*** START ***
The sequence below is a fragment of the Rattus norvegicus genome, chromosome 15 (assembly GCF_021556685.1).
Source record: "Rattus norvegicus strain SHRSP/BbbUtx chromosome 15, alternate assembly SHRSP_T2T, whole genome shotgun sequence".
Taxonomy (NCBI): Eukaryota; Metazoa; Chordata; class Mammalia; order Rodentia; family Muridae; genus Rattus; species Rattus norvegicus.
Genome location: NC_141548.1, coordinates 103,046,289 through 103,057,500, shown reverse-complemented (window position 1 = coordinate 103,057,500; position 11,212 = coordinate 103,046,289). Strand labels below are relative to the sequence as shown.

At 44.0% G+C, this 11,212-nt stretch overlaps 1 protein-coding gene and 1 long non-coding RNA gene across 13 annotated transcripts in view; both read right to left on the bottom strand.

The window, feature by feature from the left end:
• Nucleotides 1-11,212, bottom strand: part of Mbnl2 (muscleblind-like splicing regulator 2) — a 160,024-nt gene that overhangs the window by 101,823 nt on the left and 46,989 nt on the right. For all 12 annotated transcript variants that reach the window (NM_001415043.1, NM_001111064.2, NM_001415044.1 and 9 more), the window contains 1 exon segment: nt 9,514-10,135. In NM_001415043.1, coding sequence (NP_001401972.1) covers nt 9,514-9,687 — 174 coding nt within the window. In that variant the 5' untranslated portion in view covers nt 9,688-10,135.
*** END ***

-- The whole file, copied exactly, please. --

The sequence below is a fragment of the Rattus norvegicus genome, chromosome 15 (assembly GCF_021556685.1).
Source record: "Rattus norvegicus strain SHRSP/BbbUtx chromosome 15, alternate assembly SHRSP_T2T, whole genome shotgun sequence".
Taxonomy (NCBI): Eukaryota; Metazoa; Chordata; class Mammalia; order Rodentia; family Muridae; genus Rattus; species Rattus norvegicus.
Genome location: NC_141548.1, coordinates 103,046,289 through 103,057,500, shown reverse-complemented (window position 1 = coordinate 103,057,500; position 11,212 = coordinate 103,046,289). Strand labels below are relative to the sequence as shown.

At 44.0% G+C, this 11,212-nt stretch overlaps 1 protein-coding gene and 1 long non-coding RNA gene across 13 annotated transcripts in view; both read right to left on the bottom strand.

The window, feature by feature from the left end:
• Nucleotides 1-11,212, bottom strand: part of Mbnl2 (muscleblind-like splicing regulator 2) — a 160,024-nt gene that overhangs the window by 101,823 nt on the left and 46,989 nt on the right. For all 12 annotated transcript variants that reach the window (NM_001415043.1, NM_001111064.2, NM_001415044.1 and 9 more), the window contains 1 exon segment: nt 9,514-10,135. In NM_001415043.1, coding sequence (NP_001401972.1) covers nt 9,514-9,687 — 174 coding nt within the window. In that variant the 5' untranslated portion in view covers nt 9,688-10,135.